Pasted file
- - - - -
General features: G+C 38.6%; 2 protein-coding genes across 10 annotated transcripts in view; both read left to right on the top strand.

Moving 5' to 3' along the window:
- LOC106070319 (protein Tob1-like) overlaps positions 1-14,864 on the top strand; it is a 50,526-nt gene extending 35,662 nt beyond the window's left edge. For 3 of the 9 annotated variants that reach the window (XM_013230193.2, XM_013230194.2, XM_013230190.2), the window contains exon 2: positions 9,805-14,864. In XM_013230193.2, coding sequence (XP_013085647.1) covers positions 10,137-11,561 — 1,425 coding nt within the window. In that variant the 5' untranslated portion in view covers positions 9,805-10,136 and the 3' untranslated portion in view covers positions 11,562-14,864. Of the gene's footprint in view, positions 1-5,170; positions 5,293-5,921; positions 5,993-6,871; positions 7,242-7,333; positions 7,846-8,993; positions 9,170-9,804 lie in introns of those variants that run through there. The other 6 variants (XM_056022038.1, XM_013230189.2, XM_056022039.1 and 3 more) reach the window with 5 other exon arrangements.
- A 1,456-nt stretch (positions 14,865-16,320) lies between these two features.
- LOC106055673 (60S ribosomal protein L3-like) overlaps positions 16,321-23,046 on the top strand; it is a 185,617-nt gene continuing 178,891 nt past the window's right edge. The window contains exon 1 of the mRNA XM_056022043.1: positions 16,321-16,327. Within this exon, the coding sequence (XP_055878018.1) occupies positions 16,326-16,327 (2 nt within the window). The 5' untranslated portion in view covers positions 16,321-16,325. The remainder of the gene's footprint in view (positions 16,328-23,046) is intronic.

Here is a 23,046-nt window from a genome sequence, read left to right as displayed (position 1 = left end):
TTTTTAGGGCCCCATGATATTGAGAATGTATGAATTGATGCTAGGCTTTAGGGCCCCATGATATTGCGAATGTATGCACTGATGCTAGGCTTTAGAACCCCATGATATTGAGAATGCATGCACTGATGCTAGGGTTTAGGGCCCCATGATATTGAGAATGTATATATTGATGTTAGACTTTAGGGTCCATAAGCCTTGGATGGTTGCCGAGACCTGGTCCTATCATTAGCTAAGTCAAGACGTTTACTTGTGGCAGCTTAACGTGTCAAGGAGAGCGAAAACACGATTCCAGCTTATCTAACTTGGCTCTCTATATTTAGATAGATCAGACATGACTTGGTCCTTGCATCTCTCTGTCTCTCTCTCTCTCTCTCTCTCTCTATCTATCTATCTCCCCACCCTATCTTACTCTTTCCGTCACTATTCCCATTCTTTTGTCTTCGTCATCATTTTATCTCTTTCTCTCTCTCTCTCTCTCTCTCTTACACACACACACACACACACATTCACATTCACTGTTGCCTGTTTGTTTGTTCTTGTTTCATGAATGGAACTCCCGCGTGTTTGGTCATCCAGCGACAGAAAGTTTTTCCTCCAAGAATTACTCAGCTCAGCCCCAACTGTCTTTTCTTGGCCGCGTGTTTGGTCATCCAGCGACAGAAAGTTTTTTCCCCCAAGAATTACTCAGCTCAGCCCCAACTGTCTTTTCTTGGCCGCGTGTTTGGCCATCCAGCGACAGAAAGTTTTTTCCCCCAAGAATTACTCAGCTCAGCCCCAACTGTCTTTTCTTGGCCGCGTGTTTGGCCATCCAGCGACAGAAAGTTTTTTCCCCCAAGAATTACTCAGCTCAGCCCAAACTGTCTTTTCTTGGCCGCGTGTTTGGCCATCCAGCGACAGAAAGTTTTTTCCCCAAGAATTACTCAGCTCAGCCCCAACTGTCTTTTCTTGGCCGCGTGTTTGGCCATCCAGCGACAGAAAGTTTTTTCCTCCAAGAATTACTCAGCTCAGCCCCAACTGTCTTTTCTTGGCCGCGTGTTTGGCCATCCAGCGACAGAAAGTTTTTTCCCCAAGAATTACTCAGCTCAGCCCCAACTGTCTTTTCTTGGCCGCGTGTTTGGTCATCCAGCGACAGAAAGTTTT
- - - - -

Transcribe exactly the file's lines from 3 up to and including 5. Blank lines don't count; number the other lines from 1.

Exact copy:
- LOC106070319 (protein Tob1-like) overlaps positions 1-14,864 on the top strand; it is a 50,526-nt gene extending 35,662 nt beyond the window's left edge. For 3 of the 9 annotated variants that reach the window (XM_013230193.2, XM_013230194.2, XM_013230190.2), the window contains exon 2: positions 9,805-14,864. In XM_013230193.2, coding sequence (XP_013085647.1) covers positions 10,137-11,561 — 1,425 coding nt within the window. In that variant the 5' untranslated portion in view covers positions 9,805-10,136 and the 3' untranslated portion in view covers positions 11,562-14,864. Of the gene's footprint in view, positions 1-5,170; positions 5,293-5,921; positions 5,993-6,871; positions 7,242-7,333; positions 7,846-8,993; positions 9,170-9,804 lie in introns of those variants that run through there. The other 6 variants (XM_056022038.1, XM_013230189.2, XM_056022039.1 and 3 more) reach the window with 5 other exon arrangements.
- A 1,456-nt stretch (positions 14,865-16,320) lies between these two features.
- LOC106055673 (60S ribosomal protein L3-like) overlaps positions 16,321-23,046 on the top strand; it is a 185,617-nt gene continuing 178,891 nt past the window's right edge. The window contains exon 1 of the mRNA XM_056022043.1: positions 16,321-16,327. Within this exon, the coding sequence (XP_055878018.1) occupies positions 16,326-16,327 (2 nt within the window). The 5' untranslated portion in view covers positions 16,321-16,325. The remainder of the gene's footprint in view (positions 16,328-23,046) is intronic.